Wal-Mart’s fourth quarter earnings showed a retailer still on the ropes after some well-documented blunders that alienated core shoppers and removed well-liked products from the aisles.
First, the numbers: Sales rose 2.5% to $115.6 billion. This fell short of the $118 billion that Wall Street was anticipating. The world’s largest retailer earned $5.02 billion ($1.41 per share), up from $4.82 billion ($1.26 per share) a year earlier.
But the stat that caught the most attention was the 1.8% drop in same-store sales. It’s the seventh consecutive quarterly decrease, and was much larger than forecast.
The most serious competitor to Wal-Mart is turning out to be dollar stores. Analysts quoted in a Wall Street Journal article believe at least some of the chain’s woes can be laid at the feet of the dollar store segment. They’re like flies buzzing around the great lion: small, agile and too numerous to swat. While Wal-Mart is looking to get one or two stores into untapped urban markets like New York, the Journal notes that dollar store operators plan on adding more than 1,000 units in 2011.
Dollar stores aren’t a new threat to Wal-Mart. They’ve been steadily building their presence for as long as Wal-Mart has been building supercenters. It’s an open secret that one of the early strategies used by dollar stores was to open right in the shadow of the looming Wal-Marts, with the goal of siphoning customers who wanted low prices but not the crowd or the hassle of navigating a huge store.
Switching away from Everyday Low Pricing, implementing the ill-conceived “Win-Place-Show” merchandising strategy, over-rationalizing SKUs in the "Project Impact" plan, and related moves over the past few years, have put a dent in the retailer’s armor. But let’s not forget that this is a hugely profitable company with a long reach. It still has revenues of more than $405 billion and is still expanding. A lot of the growth is focused overseas, but even stateside, Wal-Mart is still unfolding.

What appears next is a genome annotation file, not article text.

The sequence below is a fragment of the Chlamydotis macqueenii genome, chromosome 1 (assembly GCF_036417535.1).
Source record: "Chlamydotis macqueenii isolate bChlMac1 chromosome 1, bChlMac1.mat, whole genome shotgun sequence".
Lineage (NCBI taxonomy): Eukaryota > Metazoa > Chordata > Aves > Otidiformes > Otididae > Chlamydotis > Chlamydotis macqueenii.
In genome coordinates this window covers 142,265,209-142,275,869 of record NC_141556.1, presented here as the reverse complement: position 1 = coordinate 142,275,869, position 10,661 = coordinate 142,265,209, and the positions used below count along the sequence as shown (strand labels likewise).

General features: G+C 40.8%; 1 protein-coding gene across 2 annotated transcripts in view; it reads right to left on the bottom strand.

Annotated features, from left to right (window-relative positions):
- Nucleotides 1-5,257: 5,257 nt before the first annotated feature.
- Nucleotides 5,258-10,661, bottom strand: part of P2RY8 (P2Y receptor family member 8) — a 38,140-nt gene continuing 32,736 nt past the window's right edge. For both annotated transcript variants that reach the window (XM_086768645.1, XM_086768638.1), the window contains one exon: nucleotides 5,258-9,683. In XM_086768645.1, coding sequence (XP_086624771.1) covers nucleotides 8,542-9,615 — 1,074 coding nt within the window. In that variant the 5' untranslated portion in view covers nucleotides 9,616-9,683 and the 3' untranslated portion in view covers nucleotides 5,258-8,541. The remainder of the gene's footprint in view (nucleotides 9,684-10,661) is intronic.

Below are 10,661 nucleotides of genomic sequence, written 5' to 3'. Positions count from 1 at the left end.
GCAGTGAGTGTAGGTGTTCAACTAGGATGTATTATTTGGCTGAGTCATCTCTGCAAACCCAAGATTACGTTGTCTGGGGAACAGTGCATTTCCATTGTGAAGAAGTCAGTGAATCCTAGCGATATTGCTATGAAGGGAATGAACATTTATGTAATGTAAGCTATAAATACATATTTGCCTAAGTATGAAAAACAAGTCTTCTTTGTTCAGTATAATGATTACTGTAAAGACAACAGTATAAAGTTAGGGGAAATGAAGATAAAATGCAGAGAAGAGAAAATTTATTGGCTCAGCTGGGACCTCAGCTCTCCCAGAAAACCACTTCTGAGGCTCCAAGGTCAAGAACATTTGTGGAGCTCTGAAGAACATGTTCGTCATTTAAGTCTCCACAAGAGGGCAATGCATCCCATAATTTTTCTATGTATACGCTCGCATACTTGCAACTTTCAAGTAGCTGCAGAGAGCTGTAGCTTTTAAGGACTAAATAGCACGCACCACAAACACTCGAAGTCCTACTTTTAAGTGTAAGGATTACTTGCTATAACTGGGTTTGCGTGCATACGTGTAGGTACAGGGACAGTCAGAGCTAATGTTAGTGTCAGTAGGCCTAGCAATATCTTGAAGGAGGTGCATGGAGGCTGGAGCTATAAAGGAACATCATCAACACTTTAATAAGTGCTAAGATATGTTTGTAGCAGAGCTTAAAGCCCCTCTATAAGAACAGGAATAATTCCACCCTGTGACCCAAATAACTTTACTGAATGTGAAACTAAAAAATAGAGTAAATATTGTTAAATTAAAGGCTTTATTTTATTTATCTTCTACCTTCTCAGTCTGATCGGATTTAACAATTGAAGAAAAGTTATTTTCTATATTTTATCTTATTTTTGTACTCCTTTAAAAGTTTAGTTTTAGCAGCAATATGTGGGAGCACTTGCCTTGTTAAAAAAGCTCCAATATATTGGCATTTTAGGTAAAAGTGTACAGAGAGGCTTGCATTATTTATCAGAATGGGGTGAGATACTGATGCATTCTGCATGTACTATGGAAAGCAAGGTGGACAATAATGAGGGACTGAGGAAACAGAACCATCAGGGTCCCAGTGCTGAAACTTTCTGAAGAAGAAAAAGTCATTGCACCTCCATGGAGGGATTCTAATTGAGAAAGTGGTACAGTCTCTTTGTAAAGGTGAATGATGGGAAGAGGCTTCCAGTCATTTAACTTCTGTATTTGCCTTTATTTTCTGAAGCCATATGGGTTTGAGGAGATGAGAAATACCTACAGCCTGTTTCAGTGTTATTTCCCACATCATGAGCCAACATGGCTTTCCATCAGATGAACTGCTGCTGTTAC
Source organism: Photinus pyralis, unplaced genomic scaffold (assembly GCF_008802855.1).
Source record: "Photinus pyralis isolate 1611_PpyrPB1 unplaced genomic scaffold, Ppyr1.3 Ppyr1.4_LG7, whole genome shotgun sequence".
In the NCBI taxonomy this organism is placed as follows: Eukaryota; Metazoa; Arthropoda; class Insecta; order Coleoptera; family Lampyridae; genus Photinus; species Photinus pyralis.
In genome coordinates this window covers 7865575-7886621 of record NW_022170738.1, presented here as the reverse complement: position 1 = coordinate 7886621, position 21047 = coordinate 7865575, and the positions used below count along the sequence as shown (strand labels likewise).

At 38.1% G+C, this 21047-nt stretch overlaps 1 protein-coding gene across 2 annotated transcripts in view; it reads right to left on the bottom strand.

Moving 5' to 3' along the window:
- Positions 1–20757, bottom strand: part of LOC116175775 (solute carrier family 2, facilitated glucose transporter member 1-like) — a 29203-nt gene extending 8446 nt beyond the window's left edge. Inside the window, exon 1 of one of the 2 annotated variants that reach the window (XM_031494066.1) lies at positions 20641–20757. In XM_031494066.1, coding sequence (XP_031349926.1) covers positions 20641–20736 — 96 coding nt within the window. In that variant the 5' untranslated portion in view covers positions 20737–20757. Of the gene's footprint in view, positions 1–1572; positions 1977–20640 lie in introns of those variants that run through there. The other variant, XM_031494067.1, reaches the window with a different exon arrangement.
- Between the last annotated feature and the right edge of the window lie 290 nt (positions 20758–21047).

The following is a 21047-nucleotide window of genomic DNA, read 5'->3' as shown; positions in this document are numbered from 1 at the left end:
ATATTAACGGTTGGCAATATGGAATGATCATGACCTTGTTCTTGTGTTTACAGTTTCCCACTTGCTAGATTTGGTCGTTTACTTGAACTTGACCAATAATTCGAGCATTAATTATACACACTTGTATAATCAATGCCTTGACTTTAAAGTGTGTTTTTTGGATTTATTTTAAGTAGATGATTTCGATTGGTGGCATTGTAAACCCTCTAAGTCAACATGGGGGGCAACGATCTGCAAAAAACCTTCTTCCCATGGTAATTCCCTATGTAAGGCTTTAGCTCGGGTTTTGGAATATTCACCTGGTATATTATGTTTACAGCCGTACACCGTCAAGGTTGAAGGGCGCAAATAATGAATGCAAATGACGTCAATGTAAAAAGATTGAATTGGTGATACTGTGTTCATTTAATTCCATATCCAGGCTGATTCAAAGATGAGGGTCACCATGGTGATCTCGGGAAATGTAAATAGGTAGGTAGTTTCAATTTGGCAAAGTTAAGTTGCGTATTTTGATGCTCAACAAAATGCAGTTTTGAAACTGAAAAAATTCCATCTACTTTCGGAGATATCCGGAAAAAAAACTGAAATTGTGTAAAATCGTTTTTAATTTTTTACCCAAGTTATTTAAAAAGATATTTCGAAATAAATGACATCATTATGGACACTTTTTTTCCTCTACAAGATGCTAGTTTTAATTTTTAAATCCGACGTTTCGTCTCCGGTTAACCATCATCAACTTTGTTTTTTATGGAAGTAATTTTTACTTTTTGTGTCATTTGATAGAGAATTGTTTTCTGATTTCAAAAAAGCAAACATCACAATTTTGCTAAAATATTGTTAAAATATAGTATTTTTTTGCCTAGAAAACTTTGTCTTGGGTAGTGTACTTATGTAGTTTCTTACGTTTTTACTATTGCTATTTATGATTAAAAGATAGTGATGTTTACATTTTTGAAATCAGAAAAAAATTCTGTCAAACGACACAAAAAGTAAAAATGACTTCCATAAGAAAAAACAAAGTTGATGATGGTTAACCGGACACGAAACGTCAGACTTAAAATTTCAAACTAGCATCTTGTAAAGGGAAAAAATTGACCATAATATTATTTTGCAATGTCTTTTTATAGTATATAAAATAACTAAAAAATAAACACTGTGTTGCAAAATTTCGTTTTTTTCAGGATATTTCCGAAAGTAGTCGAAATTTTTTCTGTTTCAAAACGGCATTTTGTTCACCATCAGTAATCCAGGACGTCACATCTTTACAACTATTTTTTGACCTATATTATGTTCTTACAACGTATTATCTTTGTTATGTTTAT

For example, in Reno, Nev., where it already has five supercenters in the area, officials are shopping sites that could accommodate four or five Neighborhood Markets, the traditional grocery format Wal-Mart created as a fill-in for markets already populated by its supercenters. Similar activity is taking place in Milwaukee, Wis., and other cities of about the same size. Even smaller formats are being discussed as the company continues to diversify in the face in increased competition from small stores.
Wal-Mart’s environmental message remains intact, and is poised to grow stronger. The chain’s ongoing dedication to green operations and sustainability is ready to reach additional milestones; and, after declaring its intent to sell more organic food in 2006, comparable commitments were made to selling local foods and sustainable seafood. The economies of scale that are weighing against the retailer right now are the same ones it’ll need to bounce back on sales and profit. Until then, look for it to continue highlighting its efforts to mainstream sustainability.
[Photo credit: Karen Blumberg]